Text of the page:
See The World Through The Eyes Of 26 Artists




Donna Rokoff shapes red clay into functional pieces, garden art and collectibles.

Get ready to decorate your life with art ... Or, just enjoy the journey, viewing art and learning more about the creative process from artists on the annual 'Neath the Rim Studio Tour.

Need art for your home or office, jewelry to grace your frame or dishes to grace your table, a silk tree, gourd or pot of clay to lend pizzazz in a corner or furniture to complete a room?

You can find it all on the 2007 ‘Neath the Rim Self-Guided Art Studio Tour.


Patricia Allebrand

May 4, 5 and 6, 26 artists will be featured in 16 locations, from 10 a.m. to 5 p.m. each day.

The tour is free.

The artists come from a variety of professional backgrounds, including illustration, engineering, education and homemaking.

"All the artists find inspiration in Payson's quiet mountain environment," publicist Kay Runbeck said.

"When you sell through galleries, you don't always get to meet the people who buy your art; it is a little like letting your children out to be adopted," floral and landscape artist in oils, Ruth Overton, said.

On the studio tour, artists and patrons can meet with ample time for the give-and-take of questions, answers and compliments.


Brenda L. Baker

Overton's Payson studio has been part of the tour for several years.

"I love meeting new people and I love it when people who purchased a painting the year before come back and tell me where they put it or who they gave it to as a gift and how much it meant," she said.

Maps of studio locations may be obtained from the Rim Country Regional Chamber of Commerce at the corner of the Beeline Highway and Main Street and at the Payson Public Library, 328 N. McLane Road.

Artists' studios can be visited in any order patrons please. Look for:

Glittering gemstones set in silver and sometimes gold or other precious metal at Studios 1, 5, 7, 16, 11 and 17.


Robert Barela

  • Animals, kokopelli and geometric designs are shapes often found in John Finkey's jewelry.
  • Bob Roark takes his inspiration from the Southwest to craft his original contemporary designs into wearable art. Bob works with his wife Glenda to create abstract jewelry in silver or fused glass jewelry, dishes and wall art. Ask them about the special way they pour molten silver to create abstract pieces.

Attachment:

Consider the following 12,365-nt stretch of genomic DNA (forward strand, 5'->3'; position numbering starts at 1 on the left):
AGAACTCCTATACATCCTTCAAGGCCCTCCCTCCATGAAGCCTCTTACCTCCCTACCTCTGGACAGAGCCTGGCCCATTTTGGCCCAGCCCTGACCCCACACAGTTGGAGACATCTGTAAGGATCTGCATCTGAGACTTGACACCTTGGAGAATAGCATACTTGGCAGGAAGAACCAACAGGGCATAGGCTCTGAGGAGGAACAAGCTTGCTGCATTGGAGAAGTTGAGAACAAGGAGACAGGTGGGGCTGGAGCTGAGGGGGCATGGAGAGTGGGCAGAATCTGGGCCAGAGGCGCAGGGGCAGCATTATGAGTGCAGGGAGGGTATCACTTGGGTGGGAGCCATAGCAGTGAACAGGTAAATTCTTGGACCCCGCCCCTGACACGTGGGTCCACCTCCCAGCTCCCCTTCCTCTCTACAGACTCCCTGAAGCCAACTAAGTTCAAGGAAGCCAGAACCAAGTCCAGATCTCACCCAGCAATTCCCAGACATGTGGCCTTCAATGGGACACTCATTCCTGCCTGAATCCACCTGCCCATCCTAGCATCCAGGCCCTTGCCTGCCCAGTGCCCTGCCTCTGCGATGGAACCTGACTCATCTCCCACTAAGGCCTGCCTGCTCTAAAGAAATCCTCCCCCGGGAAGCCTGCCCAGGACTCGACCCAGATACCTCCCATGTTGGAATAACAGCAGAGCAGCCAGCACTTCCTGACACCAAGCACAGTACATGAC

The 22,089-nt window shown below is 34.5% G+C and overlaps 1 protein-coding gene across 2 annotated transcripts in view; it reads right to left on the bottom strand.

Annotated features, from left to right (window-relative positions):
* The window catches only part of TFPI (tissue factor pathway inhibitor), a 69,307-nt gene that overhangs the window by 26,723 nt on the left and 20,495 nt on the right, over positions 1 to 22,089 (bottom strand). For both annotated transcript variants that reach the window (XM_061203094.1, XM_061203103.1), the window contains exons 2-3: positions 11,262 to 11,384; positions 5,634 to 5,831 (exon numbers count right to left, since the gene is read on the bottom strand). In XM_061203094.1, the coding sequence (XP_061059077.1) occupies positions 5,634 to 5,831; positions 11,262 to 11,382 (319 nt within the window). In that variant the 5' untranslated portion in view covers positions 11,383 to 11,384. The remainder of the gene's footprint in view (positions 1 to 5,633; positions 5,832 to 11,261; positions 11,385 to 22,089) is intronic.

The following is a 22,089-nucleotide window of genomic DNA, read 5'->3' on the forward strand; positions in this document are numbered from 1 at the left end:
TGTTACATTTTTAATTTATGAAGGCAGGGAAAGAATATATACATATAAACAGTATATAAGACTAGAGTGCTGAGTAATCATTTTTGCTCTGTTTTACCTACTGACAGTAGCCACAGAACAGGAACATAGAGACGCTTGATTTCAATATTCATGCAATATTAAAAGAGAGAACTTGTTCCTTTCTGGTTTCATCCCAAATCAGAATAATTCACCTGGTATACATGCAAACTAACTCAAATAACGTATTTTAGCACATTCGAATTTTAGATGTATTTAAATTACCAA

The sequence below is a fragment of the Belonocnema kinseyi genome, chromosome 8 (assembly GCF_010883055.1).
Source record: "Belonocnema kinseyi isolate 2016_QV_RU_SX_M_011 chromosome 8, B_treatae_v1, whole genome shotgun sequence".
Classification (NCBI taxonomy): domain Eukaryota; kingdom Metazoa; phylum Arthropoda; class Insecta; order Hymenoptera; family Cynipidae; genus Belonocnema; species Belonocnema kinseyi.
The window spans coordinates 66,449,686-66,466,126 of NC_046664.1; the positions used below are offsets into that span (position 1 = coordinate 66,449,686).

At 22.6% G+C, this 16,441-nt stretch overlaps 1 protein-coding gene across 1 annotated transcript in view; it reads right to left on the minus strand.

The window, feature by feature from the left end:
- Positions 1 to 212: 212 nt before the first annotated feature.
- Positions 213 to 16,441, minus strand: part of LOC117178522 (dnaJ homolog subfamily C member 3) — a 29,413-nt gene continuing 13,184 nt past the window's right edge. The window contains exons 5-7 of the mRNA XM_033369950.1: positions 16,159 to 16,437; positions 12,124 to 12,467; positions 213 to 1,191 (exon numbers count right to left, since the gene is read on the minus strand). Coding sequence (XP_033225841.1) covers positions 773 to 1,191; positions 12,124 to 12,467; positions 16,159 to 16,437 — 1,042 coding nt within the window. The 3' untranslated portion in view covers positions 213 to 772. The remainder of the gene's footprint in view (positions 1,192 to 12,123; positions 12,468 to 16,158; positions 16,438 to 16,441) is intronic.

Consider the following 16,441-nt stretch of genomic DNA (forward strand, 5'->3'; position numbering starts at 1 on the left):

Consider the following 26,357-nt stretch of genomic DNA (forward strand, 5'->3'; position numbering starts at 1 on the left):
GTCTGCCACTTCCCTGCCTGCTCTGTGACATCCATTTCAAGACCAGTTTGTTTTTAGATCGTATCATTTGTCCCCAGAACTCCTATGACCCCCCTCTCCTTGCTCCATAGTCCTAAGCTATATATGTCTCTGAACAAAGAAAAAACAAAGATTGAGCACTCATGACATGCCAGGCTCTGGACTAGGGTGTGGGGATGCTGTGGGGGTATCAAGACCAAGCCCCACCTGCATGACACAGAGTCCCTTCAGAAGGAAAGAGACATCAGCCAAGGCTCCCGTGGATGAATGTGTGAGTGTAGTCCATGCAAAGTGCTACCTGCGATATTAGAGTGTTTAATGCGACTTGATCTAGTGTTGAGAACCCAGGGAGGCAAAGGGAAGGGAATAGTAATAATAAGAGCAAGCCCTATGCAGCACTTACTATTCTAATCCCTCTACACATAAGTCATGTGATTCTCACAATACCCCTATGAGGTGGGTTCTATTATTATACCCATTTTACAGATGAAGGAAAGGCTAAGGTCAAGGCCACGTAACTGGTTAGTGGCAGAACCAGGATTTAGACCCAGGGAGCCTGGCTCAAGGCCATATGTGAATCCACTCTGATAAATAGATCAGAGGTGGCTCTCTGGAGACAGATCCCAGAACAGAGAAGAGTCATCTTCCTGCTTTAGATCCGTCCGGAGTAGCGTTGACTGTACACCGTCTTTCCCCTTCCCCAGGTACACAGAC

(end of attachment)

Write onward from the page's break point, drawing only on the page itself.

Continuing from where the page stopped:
• Jim Garrity has set precious and semi-precious stones into his many new bracelets, pendants and earrings. He tries to offer beautiful jewelry across a range of prices.
  • Photographer Bernadette Heath discovered glass fusion six years ago when the tourism industry dried up. Happily, she is now able to create in both mediums. She makes fused glass wall art and jewelry and is an award-winning Southwest photographer, with several books to her credit.
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    Georgianne Smolenski

  • Patricia Allebrand started her working career in art as a sculptor. "Jewelry is wearable sculpture," she once said. Her non-objective designs incorporate gold, silver and semiprecious stones.
  • Gino Ater uses geometric pieces of stone into his silver and gold designs. He also inlays hand-cut stone, slate and travertine into his rustic wood and log furniture.

Some of the artists on the tour create in 3-D. Find them in studios: 17, 9, 8, 11, 14 and 4.


    Don Harmon

  • Robert Barela blasts stone away to reveal the picture he sees in it.
  • Jan Ransom takes inspirations from her travels, then returns to her Payson studio and infuses them into her fiber art, watercolor and oil paintings.
  • Dixie Guldner makes masks and pots out of gourds.
  • Conrad Chapek adds silk flowers on at a time to lacquered manzanita branches to create new trees.
  • Don Harmon sculpts people and wildlife in bronze. He also paints people, wildlife and landscapes.
  • Jay Kemp crafts metal into contemporary and realistic sculptures. His paintings can either be realistic or somewhat whimsical.
  • Sue Jones hand-paints nature and florals on fine porcelain dishes.
  • Georgianne Smolenski uses different textiles and textures to create hand-woven wearable art.
  • Donna Rokoff shapes red clay into functional pieces, garden art and collectibles.

Artists drawing or painting a colorful world in oil, acrylics or mixed media are at studios: 14, 1, 13, 3, 2, 12 and 17

  • Mike Rokoff's pen-and-ink drawings have evoked laughter ever since he worked for Hallmark.
  • Sally Myers studied art in Chicago and loved the city's galleries and museums. She calls her work, "suggestive realism."
  • Brenda Baker was a graphic illustrator. She paints across a broad subject matter.
  • Capturing human emotion in portraits are just part of Pat Dobeck's forte.
  • Former art teacher, Donn Morris, could not imagine setting his brush to canvas in any other town. His works often have a Western theme.
  • Tourists will discover landscapes and wildlife (not cards) in Delores Hartless' Aces High Studio.
  • World-renowned acrylic artist, Rock Newcomb, tries to complete 100 paintings a year, in between shows.
  • Marilyn Salomon creates in mystical batiks through a wax resist drying process.

The studio tour is free and so are the maps.


Each artist will offer a piece of his or her work for the Payson Art League raffle. Tickets cost $1 each or $5 for 6. The tickets may be purchased from any studio on the tour and may be placed in any raffle jar the buyer wishes.

A benefit raffle of the 26 art pieces will take place Sunday, May 6. All proceeds from ticket sales benefit the Payson Art League's programs of art education as an aid to learning. PAL uses the money to purchase art supplies for the three elementary schools, Payson Community Kids, Whispering Hope Ranch and other area schools and after-school programs. Members also provided hands-on art experiences for these same programs.

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